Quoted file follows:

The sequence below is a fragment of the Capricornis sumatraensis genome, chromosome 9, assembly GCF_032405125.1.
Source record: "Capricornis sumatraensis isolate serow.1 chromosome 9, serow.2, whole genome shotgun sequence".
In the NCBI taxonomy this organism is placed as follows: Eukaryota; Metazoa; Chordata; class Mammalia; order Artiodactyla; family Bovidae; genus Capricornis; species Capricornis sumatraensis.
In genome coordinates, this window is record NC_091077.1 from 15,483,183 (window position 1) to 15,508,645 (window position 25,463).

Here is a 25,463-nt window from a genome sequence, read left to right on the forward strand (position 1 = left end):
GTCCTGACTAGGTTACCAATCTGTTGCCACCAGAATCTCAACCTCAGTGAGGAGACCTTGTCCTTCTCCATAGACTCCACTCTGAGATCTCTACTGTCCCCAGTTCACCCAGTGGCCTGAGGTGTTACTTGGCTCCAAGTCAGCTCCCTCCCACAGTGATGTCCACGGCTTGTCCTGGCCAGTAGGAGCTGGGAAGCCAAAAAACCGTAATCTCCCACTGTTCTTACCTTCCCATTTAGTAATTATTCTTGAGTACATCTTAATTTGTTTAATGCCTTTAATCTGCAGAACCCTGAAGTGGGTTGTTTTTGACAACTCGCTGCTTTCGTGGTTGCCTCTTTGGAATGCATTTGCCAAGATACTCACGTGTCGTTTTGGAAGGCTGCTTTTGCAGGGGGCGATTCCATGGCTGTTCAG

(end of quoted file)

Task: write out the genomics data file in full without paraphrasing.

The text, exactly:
The sequence below is a fragment of the Capricornis sumatraensis genome, chromosome 9, assembly GCF_032405125.1.
Source record: "Capricornis sumatraensis isolate serow.1 chromosome 9, serow.2, whole genome shotgun sequence".
In the NCBI taxonomy this organism is placed as follows: Eukaryota; Metazoa; Chordata; class Mammalia; order Artiodactyla; family Bovidae; genus Capricornis; species Capricornis sumatraensis.
In genome coordinates, this window is record NC_091077.1 from 15,483,183 (window position 1) to 15,508,645 (window position 25,463).

Here is a 25,463-nt window from a genome sequence, read left to right on the forward strand (position 1 = left end):
GTCCTGACTAGGTTACCAATCTGTTGCCACCAGAATCTCAACCTCAGTGAGGAGACCTTGTCCTTCTCCATAGACTCCACTCTGAGATCTCTACTGTCCCCAGTTCACCCAGTGGCCTGAGGTGTTACTTGGCTCCAAGTCAGCTCCCTCCCACAGTGATGTCCACGGCTTGTCCTGGCCAGTAGGAGCTGGGAAGCCAAAAAACCGTAATCTCCCACTGTTCTTACCTTCCCATTTAGTAATTATTCTTGAGTACATCTTAATTTGTTTAATGCCTTTAATCTGCAGAACCCTGAAGTGGGTTGTTTTTGACAACTCGCTGCTTTCGTGGTTGCCTCTTTGGAATGCATTTGCCAAGATACTCACGTGTCGTTTTGGAAGGCTGCTTTTGCAGGGGGCGATTCCATGGCTGTTCAG